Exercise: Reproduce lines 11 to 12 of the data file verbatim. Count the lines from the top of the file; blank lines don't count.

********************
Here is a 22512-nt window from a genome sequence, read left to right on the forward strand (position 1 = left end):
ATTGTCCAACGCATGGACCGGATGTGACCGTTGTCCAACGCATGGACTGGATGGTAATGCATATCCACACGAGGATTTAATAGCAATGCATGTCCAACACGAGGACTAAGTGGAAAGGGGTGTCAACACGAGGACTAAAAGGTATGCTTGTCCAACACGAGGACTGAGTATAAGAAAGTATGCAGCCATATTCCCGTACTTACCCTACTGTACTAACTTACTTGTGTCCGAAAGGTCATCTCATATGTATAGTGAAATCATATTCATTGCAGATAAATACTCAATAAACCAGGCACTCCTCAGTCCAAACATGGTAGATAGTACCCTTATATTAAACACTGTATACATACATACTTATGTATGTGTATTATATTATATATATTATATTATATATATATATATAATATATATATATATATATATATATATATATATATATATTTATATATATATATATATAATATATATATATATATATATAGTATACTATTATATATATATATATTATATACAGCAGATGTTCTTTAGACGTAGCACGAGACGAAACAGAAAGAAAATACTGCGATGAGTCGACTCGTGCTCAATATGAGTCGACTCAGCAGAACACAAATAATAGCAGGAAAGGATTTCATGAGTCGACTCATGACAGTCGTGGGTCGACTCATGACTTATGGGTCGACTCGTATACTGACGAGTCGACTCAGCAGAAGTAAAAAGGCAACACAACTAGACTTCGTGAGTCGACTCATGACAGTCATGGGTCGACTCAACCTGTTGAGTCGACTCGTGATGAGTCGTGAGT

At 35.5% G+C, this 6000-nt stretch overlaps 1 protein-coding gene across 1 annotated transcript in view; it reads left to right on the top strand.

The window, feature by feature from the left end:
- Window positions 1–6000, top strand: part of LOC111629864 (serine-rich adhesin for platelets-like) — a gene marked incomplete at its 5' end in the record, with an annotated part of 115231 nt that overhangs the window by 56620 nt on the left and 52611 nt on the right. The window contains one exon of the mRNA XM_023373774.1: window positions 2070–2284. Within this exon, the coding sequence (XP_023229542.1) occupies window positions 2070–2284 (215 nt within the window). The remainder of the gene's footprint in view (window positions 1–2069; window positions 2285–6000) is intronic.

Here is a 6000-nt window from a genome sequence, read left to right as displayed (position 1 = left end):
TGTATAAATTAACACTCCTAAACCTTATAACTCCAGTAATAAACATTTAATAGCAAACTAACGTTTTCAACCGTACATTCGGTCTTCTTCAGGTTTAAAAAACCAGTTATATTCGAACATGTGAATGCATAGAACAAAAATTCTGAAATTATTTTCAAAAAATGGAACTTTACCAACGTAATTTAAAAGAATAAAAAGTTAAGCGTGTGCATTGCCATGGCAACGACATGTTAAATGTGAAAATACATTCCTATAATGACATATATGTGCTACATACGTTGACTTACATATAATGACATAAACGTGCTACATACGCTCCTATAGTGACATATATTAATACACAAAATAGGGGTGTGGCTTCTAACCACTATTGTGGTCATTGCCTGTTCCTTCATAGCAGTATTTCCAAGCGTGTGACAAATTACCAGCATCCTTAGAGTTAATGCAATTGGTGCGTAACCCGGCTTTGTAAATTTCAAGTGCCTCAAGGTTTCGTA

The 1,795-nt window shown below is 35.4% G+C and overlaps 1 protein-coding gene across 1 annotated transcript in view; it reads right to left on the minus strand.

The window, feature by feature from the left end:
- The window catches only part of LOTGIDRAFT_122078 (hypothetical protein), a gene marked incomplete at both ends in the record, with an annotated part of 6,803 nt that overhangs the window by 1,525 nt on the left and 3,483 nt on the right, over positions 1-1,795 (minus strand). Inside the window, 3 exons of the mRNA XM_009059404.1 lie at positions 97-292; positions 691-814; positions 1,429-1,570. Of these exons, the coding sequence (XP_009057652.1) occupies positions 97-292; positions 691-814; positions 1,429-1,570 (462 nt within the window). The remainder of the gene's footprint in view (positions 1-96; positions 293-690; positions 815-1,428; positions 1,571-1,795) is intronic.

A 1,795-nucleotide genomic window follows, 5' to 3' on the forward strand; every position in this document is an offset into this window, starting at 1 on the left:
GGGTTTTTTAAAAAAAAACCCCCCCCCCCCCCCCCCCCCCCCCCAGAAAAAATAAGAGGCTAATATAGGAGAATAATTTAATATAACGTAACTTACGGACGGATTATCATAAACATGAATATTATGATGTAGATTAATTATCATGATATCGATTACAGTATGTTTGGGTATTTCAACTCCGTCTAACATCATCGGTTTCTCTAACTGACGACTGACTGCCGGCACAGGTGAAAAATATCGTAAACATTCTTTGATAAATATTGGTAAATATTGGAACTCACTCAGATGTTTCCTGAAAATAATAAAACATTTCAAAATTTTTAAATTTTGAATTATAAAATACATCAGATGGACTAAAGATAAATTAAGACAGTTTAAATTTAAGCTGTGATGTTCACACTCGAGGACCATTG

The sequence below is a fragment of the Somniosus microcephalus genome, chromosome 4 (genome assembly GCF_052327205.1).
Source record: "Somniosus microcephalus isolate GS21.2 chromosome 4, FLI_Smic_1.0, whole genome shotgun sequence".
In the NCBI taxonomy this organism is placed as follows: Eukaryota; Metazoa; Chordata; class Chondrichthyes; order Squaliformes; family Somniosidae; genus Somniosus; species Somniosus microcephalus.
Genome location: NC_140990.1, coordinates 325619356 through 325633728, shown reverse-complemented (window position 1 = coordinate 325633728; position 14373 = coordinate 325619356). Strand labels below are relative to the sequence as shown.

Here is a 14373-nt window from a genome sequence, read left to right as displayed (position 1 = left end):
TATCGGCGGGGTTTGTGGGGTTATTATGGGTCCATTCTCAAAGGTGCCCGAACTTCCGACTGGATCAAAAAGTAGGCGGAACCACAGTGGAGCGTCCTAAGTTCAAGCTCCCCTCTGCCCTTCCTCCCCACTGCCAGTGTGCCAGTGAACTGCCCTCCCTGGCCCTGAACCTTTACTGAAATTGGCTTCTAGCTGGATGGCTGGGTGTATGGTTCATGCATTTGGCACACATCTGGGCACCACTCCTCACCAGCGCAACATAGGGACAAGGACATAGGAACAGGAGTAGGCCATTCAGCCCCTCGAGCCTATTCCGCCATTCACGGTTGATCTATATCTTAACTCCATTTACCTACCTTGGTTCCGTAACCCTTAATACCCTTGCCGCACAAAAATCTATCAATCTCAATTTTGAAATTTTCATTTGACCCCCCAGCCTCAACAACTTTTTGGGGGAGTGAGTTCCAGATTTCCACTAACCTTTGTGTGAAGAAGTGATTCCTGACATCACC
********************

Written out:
A 1,795-nucleotide genomic window follows, 5' to 3' on the forward strand; every position in this document is an offset into this window, starting at 1 on the left:
GGGTTTTTTAAAAAAAAACCCCCCCCCCCCCCCCCCCCCCCCCCAGAAAAAATAAGAGGCTAATATAGGAGAATAATTTAATATAACGTAACTTACGGACGGATTATCATAAACATGAATATTATGATGTAGATTAATTATCATGATATCGATTACAGTATGTTTGGGTATTTCAACTCCGTCTAACATCATCGGTTTCTCTAACTGACGACTGACTGCCGGCACAGGTGAAAAATATCGTAAACATTCTTTGATAAATATTGGTAAATATTGGAACTCACTCAGATGTTTCCTGAAAATAATAAAACATTTCAAAATTTTTAAATTTTGAATTATAAAATACATCAGATGGACTAAAGATAAATTAAGACAGTTTAAATTTAAGCTGTGATGTTCACACTCGAGGACCATTG